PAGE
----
Eyes to behold stunning artworks in world-class museums.


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Hills are a common feature of the landscape, and have been represented in art since ancient times. The Metropolitan Museum has a number of artworks depicting hills, from various cultures and periods. These artworks provide a glimpse into how different cultures have viewed and represented hills over time.

Mountainous Landscape at Tivoli

Flemish, Antwerp 1755–1813 Naples / The Met

    This sketch may depict the hills to the north of the road into Tivoli from Vicovaro.
    The sketch is likely related to the view Denis painted of the latter town (2003.42.22) that is underscored not only by its size but by its sensibility.
    Denis defines the recession of landscape elements - from the field in the foreground to the line of trees and the escarpment beyond - mostly in green tones, with contrasting pink in the sky.

Odalisque in Grisaille

French, Montauban 1780–1867 Paris / The Met

    This is an unfinished repetition, reduced in size and much simplified, of the celebrated Grande Odalisque of 1814 (Musée du Louvre, Paris), an imagined concubine in a Middle Eastern harem.
    The painting was central to Ingres's conception of ideal beauty, and its influence was bolstered by his longevity:Ingres continued to paint nudes like this one as late as the 1860s, by which time he had trained hundreds of followers.
    Paintings in shades of gray - en grisaille - were often made to establish variations in tone as a guide to engravers of black and white reproductive prints, but the intended purpose of this work remains uncertain.

Wyoming Valley, Pennsylvania

American, Rossville, New York 1823–1900 Hastings-on-Hudson, New York / The Met

    This is an oil study for Cropsey's monumental "Valley of Wyoming" (66.113).
    The view is from a promontory called Inman's Hill, looking north across the valley, which is intersected by the Susquehanna River.
    In contrast to the large, elaborately detailed canvas, the present work was painted broadly and quickly.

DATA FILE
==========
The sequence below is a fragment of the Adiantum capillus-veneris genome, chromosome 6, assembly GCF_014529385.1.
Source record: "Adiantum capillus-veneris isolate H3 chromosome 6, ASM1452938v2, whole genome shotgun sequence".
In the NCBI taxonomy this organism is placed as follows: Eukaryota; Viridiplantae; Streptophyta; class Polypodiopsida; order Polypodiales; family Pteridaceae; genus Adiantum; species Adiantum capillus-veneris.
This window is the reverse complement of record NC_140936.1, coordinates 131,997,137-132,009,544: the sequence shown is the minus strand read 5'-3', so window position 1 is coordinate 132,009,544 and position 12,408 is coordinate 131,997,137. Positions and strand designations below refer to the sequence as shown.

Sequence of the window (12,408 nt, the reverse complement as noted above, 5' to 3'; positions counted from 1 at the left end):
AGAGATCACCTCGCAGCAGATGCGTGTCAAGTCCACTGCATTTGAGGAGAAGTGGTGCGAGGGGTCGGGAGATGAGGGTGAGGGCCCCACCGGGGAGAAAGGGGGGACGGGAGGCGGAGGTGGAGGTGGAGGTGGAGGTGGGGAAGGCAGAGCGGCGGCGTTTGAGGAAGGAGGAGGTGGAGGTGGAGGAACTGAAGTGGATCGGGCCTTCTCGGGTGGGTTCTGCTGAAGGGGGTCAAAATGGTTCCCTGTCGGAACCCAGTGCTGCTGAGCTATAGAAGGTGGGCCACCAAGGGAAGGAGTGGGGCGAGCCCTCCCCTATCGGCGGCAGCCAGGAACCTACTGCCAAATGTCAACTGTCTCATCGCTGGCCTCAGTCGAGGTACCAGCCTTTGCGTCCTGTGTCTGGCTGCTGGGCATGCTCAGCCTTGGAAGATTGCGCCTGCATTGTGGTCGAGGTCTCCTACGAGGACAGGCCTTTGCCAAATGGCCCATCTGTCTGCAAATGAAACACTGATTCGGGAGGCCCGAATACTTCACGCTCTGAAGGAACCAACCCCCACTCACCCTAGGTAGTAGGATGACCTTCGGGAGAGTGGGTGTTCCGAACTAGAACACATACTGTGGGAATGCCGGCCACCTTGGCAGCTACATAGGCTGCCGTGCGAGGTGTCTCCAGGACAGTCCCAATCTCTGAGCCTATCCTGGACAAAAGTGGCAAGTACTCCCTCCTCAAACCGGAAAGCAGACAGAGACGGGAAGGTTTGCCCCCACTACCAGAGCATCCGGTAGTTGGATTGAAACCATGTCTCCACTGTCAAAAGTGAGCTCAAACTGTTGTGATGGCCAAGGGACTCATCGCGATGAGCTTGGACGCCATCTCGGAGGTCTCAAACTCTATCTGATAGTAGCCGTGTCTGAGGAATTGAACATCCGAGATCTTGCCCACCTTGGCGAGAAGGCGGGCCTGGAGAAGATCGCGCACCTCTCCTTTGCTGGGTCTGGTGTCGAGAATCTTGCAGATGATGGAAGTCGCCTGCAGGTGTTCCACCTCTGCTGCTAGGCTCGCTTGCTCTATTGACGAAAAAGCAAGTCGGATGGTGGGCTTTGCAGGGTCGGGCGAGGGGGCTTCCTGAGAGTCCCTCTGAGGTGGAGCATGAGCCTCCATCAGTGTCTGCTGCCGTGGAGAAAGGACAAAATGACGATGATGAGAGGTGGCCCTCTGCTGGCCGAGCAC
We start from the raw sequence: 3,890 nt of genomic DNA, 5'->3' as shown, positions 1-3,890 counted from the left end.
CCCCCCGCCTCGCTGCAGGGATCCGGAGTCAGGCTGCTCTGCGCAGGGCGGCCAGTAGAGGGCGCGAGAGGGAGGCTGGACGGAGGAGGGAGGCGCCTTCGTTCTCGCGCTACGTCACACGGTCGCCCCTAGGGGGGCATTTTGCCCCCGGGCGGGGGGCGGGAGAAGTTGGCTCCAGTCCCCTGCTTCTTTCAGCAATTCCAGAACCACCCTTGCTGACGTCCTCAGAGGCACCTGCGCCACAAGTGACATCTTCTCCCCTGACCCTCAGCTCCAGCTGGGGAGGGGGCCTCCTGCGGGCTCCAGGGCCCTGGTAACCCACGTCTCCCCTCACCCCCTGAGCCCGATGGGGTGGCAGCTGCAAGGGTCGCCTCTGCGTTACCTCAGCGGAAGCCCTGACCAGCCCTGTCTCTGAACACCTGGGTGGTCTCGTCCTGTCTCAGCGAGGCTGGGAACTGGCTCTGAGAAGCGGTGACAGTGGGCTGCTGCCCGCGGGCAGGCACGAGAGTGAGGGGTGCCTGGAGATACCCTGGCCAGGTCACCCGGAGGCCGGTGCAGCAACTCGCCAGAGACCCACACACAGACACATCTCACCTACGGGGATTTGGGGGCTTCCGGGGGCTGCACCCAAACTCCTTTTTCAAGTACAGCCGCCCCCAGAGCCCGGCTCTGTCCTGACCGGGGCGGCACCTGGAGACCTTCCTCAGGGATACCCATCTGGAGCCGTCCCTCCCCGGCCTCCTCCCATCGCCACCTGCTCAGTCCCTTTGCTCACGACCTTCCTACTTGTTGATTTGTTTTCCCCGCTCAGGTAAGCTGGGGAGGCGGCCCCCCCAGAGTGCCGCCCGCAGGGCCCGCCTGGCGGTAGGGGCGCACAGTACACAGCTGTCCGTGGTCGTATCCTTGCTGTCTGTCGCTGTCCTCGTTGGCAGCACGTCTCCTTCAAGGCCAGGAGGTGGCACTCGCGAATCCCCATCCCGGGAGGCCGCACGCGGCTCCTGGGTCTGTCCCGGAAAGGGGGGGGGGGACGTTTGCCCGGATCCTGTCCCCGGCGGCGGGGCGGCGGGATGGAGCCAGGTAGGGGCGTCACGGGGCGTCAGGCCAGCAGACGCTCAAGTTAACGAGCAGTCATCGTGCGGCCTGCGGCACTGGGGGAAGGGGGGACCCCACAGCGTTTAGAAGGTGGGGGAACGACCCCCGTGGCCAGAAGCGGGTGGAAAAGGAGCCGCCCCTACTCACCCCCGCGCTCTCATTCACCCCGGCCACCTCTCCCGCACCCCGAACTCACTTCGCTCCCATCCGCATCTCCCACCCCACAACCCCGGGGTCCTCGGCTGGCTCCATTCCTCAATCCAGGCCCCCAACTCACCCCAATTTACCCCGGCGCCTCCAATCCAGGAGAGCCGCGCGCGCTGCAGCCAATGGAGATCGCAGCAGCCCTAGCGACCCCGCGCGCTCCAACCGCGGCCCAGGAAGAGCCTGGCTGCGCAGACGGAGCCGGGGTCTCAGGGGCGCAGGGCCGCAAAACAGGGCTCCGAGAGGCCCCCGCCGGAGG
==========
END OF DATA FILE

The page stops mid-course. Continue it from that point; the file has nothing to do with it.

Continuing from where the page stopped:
Jerusalem from the Mount of Olives

French, Paris 1814–1888 Paris / The Met

    This panoramic view was commissioned from Frère by the New York collector Catharine Lorillard Wolfe by 1880, when it was first described as being in her possession.

The Great Pyramid, Giza

French, Bordeaux 1804–1868 Paris / The Met

    Dauzats traveled to Egypt with a French diplomatic mission in 1830 and painted this striking view of the Great Pyramid soon after he returned to Paris.
    In his written account of the journey (Quinze jours au Sinaï, 1839, co-authored with Alexandre Dumas), the artist marveled at the "lizard-like" physical dexterity required to scramble over the ancient monument's massive stone blocks to reach the summit.
    Dauzats traveled to Egypt with a French diplomatic mission in 1830 and painted this striking view of the Great Pyramid soon after he returned to Paris.

Lions in a Mountainous Landscape

French, Rouen 1791–1824 Paris / The Met

    This painting is an extraordinary example of Gericault's spontaneous handling of paint.
    The painting is unfinished, and was left in a state known as an esquisse, or sketch.
    The painting was known only by means of a replica (Musée du Louvre, Paris) until it was acquired by the Museum.

From 14th Century To 15th Century

From 14th Century To 15th Century

During the 14th and 15th centuries, artists in Europe began to break away from the traditional Gothic style. They began to experiment with new techniques and styles, resulting in a period of great creativity and innovation in the arts. Some of the most famous artworks from this period include the paintings of Leonardo da Vinci and Michelangelo, and the sculptures of Donatello. Box with Romance Scenes     This coffret illustrated with scenes from Arthurian and other courtly literature of the M
-5 min read
From 1819 To 1826

From 1819 To 1826

The 19th century was a time of great change in the world of art. Artists began to experiment with new styles and media, and the art world was forever changed as a result. Some of the most famous artists of the time include Vincent van Gogh, Claude Monet, and Pablo Picasso. The Falls of Niagara     The painting is of Niagara Falls from the Canadian side.     The painting is based on a vignette of the falls from a map of North America published by Henry S. Tanner in 1822. Heroic Landscape w
-4 min read
From 1787 To 1800

From 1787 To 1800

The 18th century was a time of great change in the world of art. New styles and genres emerged, and artists began to experiment with new techniques and materials. The art of the 18th century reflected the changing times, and the growing interest in the natural world and the human form. Elizabeth Farren (born about 1759, died 1829), Later Countess of Derby     The Irish actress Elizabeth Farren made her London debut in 1777 and soon became one of the most popular comic performers of the day.  
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